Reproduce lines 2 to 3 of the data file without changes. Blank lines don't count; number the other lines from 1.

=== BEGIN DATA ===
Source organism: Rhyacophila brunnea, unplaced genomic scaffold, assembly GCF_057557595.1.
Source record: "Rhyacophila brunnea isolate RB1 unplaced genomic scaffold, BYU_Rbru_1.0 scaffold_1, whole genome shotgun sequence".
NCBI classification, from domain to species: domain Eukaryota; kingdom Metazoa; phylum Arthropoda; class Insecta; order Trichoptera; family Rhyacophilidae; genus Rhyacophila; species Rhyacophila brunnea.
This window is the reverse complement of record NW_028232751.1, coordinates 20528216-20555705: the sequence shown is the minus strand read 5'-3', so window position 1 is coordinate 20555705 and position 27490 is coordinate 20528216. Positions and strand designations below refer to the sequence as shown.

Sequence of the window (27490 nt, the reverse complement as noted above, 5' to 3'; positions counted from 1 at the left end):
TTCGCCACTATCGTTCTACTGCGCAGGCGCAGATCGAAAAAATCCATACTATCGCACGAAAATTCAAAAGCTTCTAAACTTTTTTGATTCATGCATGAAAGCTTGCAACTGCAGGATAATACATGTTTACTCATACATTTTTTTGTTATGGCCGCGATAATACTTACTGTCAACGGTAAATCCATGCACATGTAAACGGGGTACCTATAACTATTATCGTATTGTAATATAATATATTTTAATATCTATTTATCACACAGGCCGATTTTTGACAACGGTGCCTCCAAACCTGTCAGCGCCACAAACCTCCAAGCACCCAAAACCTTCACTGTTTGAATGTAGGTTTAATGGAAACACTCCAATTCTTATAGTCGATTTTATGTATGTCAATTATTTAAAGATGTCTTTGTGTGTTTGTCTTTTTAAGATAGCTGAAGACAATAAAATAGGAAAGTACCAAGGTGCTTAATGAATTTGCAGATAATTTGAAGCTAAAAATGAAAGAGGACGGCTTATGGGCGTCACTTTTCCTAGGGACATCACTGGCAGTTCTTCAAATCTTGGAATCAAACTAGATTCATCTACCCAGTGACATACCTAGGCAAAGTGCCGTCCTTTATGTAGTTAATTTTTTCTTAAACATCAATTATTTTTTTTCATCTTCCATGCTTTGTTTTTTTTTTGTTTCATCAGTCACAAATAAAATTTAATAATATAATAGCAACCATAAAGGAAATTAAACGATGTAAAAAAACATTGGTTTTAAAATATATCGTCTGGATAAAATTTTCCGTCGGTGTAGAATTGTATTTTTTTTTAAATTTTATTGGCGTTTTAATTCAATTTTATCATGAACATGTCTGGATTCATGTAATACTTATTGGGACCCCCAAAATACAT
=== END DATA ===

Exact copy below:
Source record: "Rhyacophila brunnea isolate RB1 unplaced genomic scaffold, BYU_Rbru_1.0 scaffold_1, whole genome shotgun sequence".
NCBI classification, from domain to species: domain Eukaryota; kingdom Metazoa; phylum Arthropoda; class Insecta; order Trichoptera; family Rhyacophilidae; genus Rhyacophila; species Rhyacophila brunnea.